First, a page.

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Tuesday’s special election to choose North Carolina’s 9th Congressional District representative could serve as a bellwether for next year’s election, says a Duke public policy expert.

“Given everything we have witnessed in this district over the past two years, this is an atypical race even by special election standards,” says Asher Hildebrand, associate professor of the practice at Duke University’s Sanford School of Public Policy.

“But that hasn’t stopped the national parties from staking a lot -- in money, strategy and morale -- on its outcome. That’s because they see the race as the first real test of whether the formula that propelled Democrats to a House majority in 2018 remains effective as we look ahead to 2020.”

Man, glasses, inside

Voters in North Carolina’s 9th Congressional District – spanning all or parts of eight counties in the south-central part of the state -- will go to the polls as a result of state officials finding evidence of ballot fraud in the 2018 election. President Trump is expected to stump Monday in Fayetteville for Republican candidate Dan Bishop, who faces Democrat Dan McCready.

McCready and Bishop are effectively tied in the polls, and Tuesday’s results will shed light on both party’s prospects in the 2020 presidential election, said Hildebrand, who served for nearly 15 years in Congress and on political campaigns. This includes as chief of staff to U.S. Representative David Price (D-NC) and as director of policy and research for President Barack Obama’s 2012 campaign in North Carolina.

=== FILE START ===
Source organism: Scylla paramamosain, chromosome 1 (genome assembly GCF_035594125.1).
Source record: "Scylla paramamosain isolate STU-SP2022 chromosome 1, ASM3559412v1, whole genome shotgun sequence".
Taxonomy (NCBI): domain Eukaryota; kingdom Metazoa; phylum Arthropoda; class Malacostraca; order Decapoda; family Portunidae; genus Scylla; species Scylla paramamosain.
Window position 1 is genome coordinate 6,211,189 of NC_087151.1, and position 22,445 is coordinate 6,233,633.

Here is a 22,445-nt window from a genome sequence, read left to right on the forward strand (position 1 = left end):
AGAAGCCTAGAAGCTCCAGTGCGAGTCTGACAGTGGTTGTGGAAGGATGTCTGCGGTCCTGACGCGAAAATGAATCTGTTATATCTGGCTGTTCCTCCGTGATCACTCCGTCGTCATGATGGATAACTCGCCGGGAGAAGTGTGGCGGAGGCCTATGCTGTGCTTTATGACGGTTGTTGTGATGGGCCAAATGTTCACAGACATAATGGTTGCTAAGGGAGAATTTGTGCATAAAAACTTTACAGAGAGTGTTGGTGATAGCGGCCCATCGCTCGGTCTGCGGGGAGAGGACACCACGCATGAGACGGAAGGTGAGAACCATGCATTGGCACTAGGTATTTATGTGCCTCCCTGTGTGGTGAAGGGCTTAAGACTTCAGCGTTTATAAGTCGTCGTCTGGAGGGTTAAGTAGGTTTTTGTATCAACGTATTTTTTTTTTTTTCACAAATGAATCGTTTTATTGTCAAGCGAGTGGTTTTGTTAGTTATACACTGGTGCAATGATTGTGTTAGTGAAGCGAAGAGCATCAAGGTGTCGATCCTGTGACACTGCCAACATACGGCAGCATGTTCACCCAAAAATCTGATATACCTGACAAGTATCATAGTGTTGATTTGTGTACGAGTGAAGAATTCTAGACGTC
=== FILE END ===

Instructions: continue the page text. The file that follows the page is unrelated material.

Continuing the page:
“Will the suburban revolt against President Trump keep the door open for a Democratic candidate to claim a solidly Republican seat campaigning on ‘bread and butter’ issues? Or will the Trump coalition make a stand for a Republican candidate who has sought to turn the race into a contest between the president and Nancy Pelosi?” Hildebrand said.

He noted that Republicans investing so much to defend a seat that Trump carried by double digits says a lot about how the battleground has shifted since 2016. Democrats don’t need to pick up this district to protect their House majority, he said, but Republicans “absolutely need to defend it, and many seats like it, if they have any hope of regaining theirs. And if you’re a Democratic leader, that’s a good place to be.”

Also Tuesday, a special election in North Carolina’s 3rd District in the eastern part of the state will determine who replaces the late Republican Rep. Walter Jones. 

“While few national Democrats view this seat as within reach, it will still be an interesting test of how significantly a well-known and well-liked Democrat can out-perform Trump in a deep-red district,” Hildebrand said.